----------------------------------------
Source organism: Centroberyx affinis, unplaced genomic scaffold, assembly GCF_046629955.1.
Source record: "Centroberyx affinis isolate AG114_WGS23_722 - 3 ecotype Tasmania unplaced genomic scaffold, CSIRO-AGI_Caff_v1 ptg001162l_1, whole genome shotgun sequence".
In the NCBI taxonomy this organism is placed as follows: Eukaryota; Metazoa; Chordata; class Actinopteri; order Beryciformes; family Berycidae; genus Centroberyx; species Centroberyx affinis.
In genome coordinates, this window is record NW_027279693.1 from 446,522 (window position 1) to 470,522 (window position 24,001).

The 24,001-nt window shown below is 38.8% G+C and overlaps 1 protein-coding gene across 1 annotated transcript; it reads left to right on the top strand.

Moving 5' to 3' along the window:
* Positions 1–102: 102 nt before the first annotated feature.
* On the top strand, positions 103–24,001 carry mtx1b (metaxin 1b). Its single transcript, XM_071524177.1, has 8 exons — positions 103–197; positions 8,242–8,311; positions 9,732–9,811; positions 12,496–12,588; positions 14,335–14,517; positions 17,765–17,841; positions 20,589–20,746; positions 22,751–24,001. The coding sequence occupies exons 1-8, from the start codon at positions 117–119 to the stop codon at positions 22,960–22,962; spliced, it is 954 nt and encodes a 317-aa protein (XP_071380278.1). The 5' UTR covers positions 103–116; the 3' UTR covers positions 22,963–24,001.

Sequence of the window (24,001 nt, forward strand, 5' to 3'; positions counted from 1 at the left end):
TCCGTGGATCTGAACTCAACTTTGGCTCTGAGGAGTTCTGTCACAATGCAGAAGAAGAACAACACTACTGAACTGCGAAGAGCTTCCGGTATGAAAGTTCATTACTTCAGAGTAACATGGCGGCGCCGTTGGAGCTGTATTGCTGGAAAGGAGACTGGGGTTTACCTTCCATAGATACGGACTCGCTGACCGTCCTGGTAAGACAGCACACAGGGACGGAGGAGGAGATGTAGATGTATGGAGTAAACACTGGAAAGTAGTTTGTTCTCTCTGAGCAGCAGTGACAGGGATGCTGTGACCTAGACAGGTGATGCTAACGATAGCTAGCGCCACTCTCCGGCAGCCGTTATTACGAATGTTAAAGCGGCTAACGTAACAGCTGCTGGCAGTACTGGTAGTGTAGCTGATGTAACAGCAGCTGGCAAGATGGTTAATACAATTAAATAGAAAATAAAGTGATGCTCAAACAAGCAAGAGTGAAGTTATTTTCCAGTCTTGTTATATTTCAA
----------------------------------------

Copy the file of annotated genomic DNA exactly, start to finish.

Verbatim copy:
Source organism: Centroberyx affinis, unplaced genomic scaffold, assembly GCF_046629955.1.
Source record: "Centroberyx affinis isolate AG114_WGS23_722 - 3 ecotype Tasmania unplaced genomic scaffold, CSIRO-AGI_Caff_v1 ptg001162l_1, whole genome shotgun sequence".
In the NCBI taxonomy this organism is placed as follows: Eukaryota; Metazoa; Chordata; class Actinopteri; order Beryciformes; family Berycidae; genus Centroberyx; species Centroberyx affinis.
In genome coordinates, this window is record NW_027279693.1 from 446,522 (window position 1) to 470,522 (window position 24,001).

The 24,001-nt window shown below is 38.8% G+C and overlaps 1 protein-coding gene across 1 annotated transcript; it reads left to right on the top strand.

Moving 5' to 3' along the window:
* Positions 1–102: 102 nt before the first annotated feature.
* On the top strand, positions 103–24,001 carry mtx1b (metaxin 1b). Its single transcript, XM_071524177.1, has 8 exons — positions 103–197; positions 8,242–8,311; positions 9,732–9,811; positions 12,496–12,588; positions 14,335–14,517; positions 17,765–17,841; positions 20,589–20,746; positions 22,751–24,001. The coding sequence occupies exons 1-8, from the start codon at positions 117–119 to the stop codon at positions 22,960–22,962; spliced, it is 954 nt and encodes a 317-aa protein (XP_071380278.1). The 5' UTR covers positions 103–116; the 3' UTR covers positions 22,963–24,001.

Sequence of the window (24,001 nt, forward strand, 5' to 3'; positions counted from 1 at the left end):
TCCGTGGATCTGAACTCAACTTTGGCTCTGAGGAGTTCTGTCACAATGCAGAAGAAGAACAACACTACTGAACTGCGAAGAGCTTCCGGTATGAAAGTTCATTACTTCAGAGTAACATGGCGGCGCCGTTGGAGCTGTATTGCTGGAAAGGAGACTGGGGTTTACCTTCCATAGATACGGACTCGCTGACCGTCCTGGTAAGACAGCACACAGGGACGGAGGAGGAGATGTAGATGTATGGAGTAAACACTGGAAAGTAGTTTGTTCTCTCTGAGCAGCAGTGACAGGGATGCTGTGACCTAGACAGGTGATGCTAACGATAGCTAGCGCCACTCTCCGGCAGCCGTTATTACGAATGTTAAAGCGGCTAACGTAACAGCTGCTGGCAGTACTGGTAGTGTAGCTGATGTAACAGCAGCTGGCAAGATGGTTAATACAATTAAATAGAAAATAAAGTGATGCTCAAACAAGCAAGAGTGAAGTTATTTTCCAGTCTTGTTATATTTCAA